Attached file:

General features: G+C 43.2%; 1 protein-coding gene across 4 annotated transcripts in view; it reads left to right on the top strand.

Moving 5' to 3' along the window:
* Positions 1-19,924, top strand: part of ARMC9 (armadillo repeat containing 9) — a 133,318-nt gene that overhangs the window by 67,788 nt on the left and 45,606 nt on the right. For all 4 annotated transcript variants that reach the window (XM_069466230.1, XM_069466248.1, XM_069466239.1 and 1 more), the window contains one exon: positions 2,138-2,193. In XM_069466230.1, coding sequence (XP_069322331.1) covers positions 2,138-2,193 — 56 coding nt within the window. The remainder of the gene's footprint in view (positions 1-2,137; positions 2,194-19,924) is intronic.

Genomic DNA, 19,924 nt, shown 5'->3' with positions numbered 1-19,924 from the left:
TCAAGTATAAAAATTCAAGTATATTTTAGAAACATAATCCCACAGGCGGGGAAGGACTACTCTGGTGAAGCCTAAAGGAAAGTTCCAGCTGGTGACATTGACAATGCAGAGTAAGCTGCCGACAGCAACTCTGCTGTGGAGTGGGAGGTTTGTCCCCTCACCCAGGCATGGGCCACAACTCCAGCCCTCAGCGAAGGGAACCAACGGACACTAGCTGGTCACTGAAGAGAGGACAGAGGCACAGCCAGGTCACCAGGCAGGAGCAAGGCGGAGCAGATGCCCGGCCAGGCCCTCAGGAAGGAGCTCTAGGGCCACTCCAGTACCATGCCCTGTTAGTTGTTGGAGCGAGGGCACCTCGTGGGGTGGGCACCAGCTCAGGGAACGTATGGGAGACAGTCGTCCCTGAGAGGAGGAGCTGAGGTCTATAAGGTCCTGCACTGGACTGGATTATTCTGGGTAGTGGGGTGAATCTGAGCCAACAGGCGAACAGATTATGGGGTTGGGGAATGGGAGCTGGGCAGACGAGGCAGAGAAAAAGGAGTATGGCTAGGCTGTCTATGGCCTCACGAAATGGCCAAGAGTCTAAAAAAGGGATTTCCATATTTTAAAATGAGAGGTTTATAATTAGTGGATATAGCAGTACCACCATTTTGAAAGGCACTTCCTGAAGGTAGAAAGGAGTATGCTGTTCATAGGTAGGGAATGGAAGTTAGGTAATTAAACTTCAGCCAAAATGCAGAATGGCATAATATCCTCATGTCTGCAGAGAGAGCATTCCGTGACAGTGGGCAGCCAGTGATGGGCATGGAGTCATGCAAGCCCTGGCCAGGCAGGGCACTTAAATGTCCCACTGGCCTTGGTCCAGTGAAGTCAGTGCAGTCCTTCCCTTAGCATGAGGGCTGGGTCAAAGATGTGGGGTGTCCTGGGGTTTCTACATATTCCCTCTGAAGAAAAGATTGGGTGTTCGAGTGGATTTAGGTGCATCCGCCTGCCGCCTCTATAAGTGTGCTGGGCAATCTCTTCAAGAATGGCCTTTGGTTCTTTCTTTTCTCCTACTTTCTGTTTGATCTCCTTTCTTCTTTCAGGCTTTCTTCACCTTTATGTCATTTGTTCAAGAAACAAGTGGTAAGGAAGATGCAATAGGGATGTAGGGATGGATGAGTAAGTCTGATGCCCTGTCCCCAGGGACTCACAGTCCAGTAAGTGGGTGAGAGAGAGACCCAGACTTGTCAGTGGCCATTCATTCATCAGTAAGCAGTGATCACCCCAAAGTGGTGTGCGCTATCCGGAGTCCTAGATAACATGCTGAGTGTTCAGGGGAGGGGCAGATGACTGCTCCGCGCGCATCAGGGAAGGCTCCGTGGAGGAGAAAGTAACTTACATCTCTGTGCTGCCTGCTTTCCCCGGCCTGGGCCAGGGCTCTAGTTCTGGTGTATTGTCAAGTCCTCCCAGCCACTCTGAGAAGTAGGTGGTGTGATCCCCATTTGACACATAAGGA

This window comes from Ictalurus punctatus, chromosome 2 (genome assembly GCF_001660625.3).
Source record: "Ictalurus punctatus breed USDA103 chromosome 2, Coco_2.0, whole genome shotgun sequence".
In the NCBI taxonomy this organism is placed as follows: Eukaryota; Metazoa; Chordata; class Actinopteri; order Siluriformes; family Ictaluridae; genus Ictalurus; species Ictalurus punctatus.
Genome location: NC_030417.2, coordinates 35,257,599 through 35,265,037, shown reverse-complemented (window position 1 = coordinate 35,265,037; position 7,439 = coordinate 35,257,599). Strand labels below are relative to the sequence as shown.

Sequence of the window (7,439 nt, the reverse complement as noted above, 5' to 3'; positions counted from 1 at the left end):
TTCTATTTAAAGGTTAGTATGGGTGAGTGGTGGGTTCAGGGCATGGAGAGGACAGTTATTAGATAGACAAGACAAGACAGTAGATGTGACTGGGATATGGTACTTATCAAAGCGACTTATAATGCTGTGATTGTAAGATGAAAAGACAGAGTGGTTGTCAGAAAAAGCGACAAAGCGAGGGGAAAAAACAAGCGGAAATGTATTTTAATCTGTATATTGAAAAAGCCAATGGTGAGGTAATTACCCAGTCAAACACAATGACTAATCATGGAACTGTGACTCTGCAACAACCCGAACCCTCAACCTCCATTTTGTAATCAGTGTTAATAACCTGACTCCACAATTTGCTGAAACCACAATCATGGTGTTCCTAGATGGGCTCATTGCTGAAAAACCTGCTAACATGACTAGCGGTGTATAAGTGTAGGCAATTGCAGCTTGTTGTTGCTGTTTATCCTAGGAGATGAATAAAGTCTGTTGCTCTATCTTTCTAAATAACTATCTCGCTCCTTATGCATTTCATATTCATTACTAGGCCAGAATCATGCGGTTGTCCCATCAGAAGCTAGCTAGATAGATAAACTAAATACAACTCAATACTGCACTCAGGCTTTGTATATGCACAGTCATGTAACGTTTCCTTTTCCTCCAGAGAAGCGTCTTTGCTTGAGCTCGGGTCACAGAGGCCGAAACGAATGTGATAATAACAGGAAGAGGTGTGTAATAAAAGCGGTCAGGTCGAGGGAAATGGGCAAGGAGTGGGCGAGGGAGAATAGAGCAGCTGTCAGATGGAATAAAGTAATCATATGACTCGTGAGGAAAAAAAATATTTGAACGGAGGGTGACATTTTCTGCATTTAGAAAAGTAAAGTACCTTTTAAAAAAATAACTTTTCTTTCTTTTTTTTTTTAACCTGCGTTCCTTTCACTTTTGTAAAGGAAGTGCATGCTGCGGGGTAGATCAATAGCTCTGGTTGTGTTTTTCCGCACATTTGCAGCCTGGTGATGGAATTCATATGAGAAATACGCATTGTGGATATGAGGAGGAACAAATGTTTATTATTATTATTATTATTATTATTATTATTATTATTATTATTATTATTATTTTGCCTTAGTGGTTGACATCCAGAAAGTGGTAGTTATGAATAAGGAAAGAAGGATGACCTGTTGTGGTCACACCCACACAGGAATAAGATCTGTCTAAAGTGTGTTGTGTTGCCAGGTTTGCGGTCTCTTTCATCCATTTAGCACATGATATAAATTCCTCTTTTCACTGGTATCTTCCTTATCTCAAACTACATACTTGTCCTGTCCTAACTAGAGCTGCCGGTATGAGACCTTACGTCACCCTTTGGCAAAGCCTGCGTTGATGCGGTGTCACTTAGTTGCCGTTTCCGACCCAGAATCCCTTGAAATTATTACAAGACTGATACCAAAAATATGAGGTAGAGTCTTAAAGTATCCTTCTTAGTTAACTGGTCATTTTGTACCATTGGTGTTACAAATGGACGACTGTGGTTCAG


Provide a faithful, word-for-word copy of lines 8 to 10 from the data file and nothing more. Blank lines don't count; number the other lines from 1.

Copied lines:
In the NCBI taxonomy this organism is placed as follows: Eukaryota; Metazoa; Chordata; class Actinopteri; order Siluriformes; family Ictaluridae; genus Ictalurus; species Ictalurus punctatus.
Genome location: NC_030417.2, coordinates 35,257,599 through 35,265,037, shown reverse-complemented (window position 1 = coordinate 35,265,037; position 7,439 = coordinate 35,257,599). Strand labels below are relative to the sequence as shown.

Sequence of the window (7,439 nt, the reverse complement as noted above, 5' to 3'; positions counted from 1 at the left end):